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http://ssrn.com/abstract=1080106
 
 

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Coercion is Coercion?: Reflections on Clinical Trends in Use of Compulsion in Treatment of Anorexia Nervosa Patients


Terry Carney


University of Sydney - Faculty of Law

David Tait


University of Canberra

Stephen Touyz


University of Sydney


Australasian Psychiatry, Vol. 15, No. 5, pp. 390-395, 2007
Sydney Law School Research Paper No. 08/09

Abstract:     
OBJECTIVE: This paper explores similarities and differences between formal coercion and other forms of 'strong persuasion' in clinical decision-making about medical management of patients with severe anorexia nervosa. METHOD: The paper builds on findings from analysis of data from 117 successive admissions to an eating disorder facility, where an eating disorder was the primary diagnosis. RESULTS: The study implications of particular interest in this paper are the findings that legal coercion into treatment was associated with three main indicators: the patient's past history (number of previous admissions); the complexity of their condition (the number of other psychiatric co morbidities); and their current health risk (measured either by Body Mass Index or the risk of re-feeding syndrome). CONCLUSIONS: We conclude that clinicians use legal coercion very sparingly in treating severe anorexia nervosa, distinguishing legal coercion from other forms of close clinical management of patients. While we agree with Monahan et al and others, that there are similarities between legal coercion and other forms of strong clinical management (or power), our results suggest that NSW clinicians recognise the importance of maintaining, rather than blurring that distinction.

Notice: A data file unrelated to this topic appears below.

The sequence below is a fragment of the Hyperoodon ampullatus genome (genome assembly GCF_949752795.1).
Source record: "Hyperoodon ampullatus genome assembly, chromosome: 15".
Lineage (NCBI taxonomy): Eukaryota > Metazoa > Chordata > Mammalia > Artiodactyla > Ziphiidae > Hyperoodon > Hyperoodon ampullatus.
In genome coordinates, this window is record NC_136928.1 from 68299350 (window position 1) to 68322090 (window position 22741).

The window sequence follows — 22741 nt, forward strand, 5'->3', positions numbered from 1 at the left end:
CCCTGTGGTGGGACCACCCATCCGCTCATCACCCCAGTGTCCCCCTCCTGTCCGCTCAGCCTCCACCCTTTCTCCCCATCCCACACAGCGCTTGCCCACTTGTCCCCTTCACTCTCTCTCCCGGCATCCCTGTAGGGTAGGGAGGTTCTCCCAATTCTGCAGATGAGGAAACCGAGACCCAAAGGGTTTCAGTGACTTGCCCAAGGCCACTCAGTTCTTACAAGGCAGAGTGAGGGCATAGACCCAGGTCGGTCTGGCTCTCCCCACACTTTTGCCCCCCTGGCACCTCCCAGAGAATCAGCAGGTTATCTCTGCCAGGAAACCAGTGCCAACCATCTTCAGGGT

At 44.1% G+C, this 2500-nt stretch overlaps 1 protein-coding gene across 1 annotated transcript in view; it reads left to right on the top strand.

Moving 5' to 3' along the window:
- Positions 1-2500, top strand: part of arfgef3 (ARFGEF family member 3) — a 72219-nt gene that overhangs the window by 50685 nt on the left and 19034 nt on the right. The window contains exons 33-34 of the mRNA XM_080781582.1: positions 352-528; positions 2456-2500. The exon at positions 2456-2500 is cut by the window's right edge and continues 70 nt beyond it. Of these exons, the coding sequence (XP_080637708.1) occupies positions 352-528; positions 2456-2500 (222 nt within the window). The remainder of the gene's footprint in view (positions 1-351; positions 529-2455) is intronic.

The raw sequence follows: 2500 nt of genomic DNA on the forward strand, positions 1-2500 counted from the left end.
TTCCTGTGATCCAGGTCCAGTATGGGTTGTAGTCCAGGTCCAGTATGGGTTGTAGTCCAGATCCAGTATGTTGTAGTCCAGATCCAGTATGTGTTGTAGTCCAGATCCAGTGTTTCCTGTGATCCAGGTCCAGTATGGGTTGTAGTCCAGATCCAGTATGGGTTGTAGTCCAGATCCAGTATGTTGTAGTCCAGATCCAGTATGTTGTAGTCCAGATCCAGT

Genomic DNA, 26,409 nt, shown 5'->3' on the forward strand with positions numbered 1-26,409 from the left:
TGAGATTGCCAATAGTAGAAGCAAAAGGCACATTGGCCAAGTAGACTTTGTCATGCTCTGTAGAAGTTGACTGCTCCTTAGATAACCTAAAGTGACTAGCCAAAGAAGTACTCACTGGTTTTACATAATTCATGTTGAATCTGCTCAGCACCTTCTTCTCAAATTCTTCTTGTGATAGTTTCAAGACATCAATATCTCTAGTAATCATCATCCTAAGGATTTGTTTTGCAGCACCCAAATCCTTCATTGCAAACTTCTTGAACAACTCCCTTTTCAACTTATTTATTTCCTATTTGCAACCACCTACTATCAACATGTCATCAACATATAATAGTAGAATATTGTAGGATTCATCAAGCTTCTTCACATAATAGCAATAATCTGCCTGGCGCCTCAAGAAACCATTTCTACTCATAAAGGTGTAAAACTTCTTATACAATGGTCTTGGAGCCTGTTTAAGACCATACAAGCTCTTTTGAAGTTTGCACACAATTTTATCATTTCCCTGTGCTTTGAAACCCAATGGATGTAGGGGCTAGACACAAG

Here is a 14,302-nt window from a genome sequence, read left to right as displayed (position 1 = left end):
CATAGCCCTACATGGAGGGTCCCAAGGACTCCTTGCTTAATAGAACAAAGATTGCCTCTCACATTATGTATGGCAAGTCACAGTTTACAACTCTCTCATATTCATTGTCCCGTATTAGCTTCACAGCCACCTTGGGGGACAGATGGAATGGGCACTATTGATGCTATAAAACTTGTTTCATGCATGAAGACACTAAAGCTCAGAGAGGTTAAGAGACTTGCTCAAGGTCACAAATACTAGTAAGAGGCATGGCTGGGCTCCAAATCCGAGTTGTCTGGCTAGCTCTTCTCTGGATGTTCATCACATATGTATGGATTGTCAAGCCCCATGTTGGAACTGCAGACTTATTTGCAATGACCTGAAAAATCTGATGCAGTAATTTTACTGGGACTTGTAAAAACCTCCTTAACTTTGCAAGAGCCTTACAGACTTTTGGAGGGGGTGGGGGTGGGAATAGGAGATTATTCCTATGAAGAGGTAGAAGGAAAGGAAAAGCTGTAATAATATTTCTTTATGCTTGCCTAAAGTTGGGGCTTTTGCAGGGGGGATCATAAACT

Number of Pages in PDF File: 13

Keywords: Anorexia Nervosa, Legal and Clinical Coercion, Clinical Management

JEL Classification: K10, K32, I10

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Date posted: January 3, 2008  

Suggested Citation

Carney, Terry and Tait, David and Touyz, Stephen, Coercion is Coercion?: Reflections on Clinical Trends in Use of Compulsion in Treatment of Anorexia Nervosa Patients. Australasian Psychiatry, Vol. 15, No. 5, pp. 390-395, 2007; Sydney Law School Research Paper No. 08/09. Available at SSRN: http://ssrn.com/abstract=1080106

Contact Information

Terry Carney (Contact Author)
University of Sydney - Faculty of Law ( email )
Faculty of Law Building, F10
The University of Sydney
Sydney, NSW 2006
Australia
David Tait
University of Canberra ( email )
Law Faculty
Canberra, ACT 2601
Australia
Stephen Touyz
University of Sydney ( email )
University of Sydney
Sydney NSW 2006
Australia
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